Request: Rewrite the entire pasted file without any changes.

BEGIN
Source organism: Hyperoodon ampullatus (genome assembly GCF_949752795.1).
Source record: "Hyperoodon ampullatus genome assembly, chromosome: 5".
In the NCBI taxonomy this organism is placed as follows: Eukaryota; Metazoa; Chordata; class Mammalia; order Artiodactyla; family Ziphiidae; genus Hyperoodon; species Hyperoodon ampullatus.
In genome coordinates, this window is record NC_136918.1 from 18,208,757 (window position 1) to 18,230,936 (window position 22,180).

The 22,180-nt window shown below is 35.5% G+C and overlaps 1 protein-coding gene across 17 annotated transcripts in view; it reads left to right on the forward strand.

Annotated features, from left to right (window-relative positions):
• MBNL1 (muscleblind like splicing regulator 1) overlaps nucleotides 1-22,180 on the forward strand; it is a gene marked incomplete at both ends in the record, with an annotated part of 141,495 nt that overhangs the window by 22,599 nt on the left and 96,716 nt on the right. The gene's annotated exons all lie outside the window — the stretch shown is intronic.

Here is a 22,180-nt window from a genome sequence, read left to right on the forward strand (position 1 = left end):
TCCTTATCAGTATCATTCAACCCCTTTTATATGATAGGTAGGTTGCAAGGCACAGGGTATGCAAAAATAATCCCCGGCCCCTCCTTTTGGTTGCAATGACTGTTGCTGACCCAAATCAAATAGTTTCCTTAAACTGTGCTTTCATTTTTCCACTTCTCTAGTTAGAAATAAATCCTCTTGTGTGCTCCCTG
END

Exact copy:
Source organism: Hyperoodon ampullatus (genome assembly GCF_949752795.1).
Source record: "Hyperoodon ampullatus genome assembly, chromosome: 5".
In the NCBI taxonomy this organism is placed as follows: Eukaryota; Metazoa; Chordata; class Mammalia; order Artiodactyla; family Ziphiidae; genus Hyperoodon; species Hyperoodon ampullatus.
In genome coordinates, this window is record NC_136918.1 from 18,208,757 (window position 1) to 18,230,936 (window position 22,180).

The 22,180-nt window shown below is 35.5% G+C and overlaps 1 protein-coding gene across 17 annotated transcripts in view; it reads left to right on the forward strand.

Annotated features, from left to right (window-relative positions):
• MBNL1 (muscleblind like splicing regulator 1) overlaps nucleotides 1-22,180 on the forward strand; it is a gene marked incomplete at both ends in the record, with an annotated part of 141,495 nt that overhangs the window by 22,599 nt on the left and 96,716 nt on the right. The gene's annotated exons all lie outside the window — the stretch shown is intronic.

Here is a 22,180-nt window from a genome sequence, read left to right on the forward strand (position 1 = left end):
TCCTTATCAGTATCATTCAACCCCTTTTATATGATAGGTAGGTTGCAAGGCACAGGGTATGCAAAAATAATCCCCGGCCCCTCCTTTTGGTTGCAATGACTGTTGCTGACCCAAATCAAATAGTTTCCTTAAACTGTGCTTTCATTTTTCCACTTCTCTAGTTAGAAATAAATCCTCTTGTGTGCTCCCTG